Sharfuddin Abu Tawwama
Sharfuddin Abu Tawwama a versatile scholar, sufi saint and Islamic preceptor. Born in Bukhara and educated in Khurasan, he attained great reputation as a Hanafi jurist and a traditionist (muhaddis). He was adept in all subjects of Islamic learning and was well versed in secular sciences, such as Chemistry, natural sciences and magic. He was reputed for his piety and learning in the whole of western Asia and India.
Maulana Abu Tawwama came to Delhi in or about 1260 AD, continued his courses of teaching for about ten years, and thereafter at the instance of Sultan Ghiyasuddin Balban came to Sonargoan with his family along with his brother Maulana' Hafiz Zainuddin probably in 1270 AD (668 AH). He settled down at Sonargoan, and built there his khanka and a madrasa. Religious subjects like tafsir, hadith, fiqh, and other branches of Islamic learning as well as secular sciences were taught and studied under this distinguished learned man of the age. This made Sonargoan an animated centre of learning renowned not only in Bengal, but in the whole of the Indian subcontinent. The celebrated sufi scholar of Bihar, Makhdum-al-mulk Shaykh Sharfuddin Ahmad bin Yahya Maneri studied under Abu Tawwama in the Sonargoan madrasa for long 22 years.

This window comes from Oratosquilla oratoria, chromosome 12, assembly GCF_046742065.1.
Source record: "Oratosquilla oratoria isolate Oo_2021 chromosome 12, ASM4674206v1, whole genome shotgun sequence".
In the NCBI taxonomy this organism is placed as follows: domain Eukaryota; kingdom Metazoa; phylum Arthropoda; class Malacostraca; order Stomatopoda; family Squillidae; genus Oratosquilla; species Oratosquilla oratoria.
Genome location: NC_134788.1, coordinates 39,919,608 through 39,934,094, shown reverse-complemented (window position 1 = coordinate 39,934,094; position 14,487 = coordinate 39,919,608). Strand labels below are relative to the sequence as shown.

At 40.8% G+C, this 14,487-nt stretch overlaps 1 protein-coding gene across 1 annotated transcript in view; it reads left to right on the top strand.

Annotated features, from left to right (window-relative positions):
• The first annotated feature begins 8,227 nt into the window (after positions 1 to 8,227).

Abu Tawwama compiled a valuable book on Tasawwaf (Islamic mysticism) titled Maqamat. The work was a unique one of its kind, but it has not come down to posterity. Another book on fiqh (Islamic jurisprudence), written in the Persian verses named Nam-i-Haq is credited to the authorship of Abu Tawwama. Nothing is available in the book to ascertain the name of the author or the place where it was written. From the available information in the book it seems that even if it was not written by Abu Tawwama, someone of his disciples in Bengal compiled this work on the basis of his teachings, perhaps in 704 AH (1304 AD), after the death of the Shaykh. Nam-i-Haq deals with the fundamentals of Islam, and is intended to be a guide to the Muslims to regulate their lives in accordance with the teachings of the Prophet (Sm). There are 180 verses in the book. It was first published from Bombay in 1885 and subsequently from Kawnpur in 1913. Shah Shuhaib, a contemporary scholar, has profusely praised Abu Tawwama in his book Manakkibul A'sfia.
Abu Tawwama died at Sonargaon in 700 AH (1300 AD). His tomb is located in the graveyard at the dargabari premises in Mograpara. The present Dargabari appears to represent the site of his khanka and madrasa. [Muazzam Hussain Khan]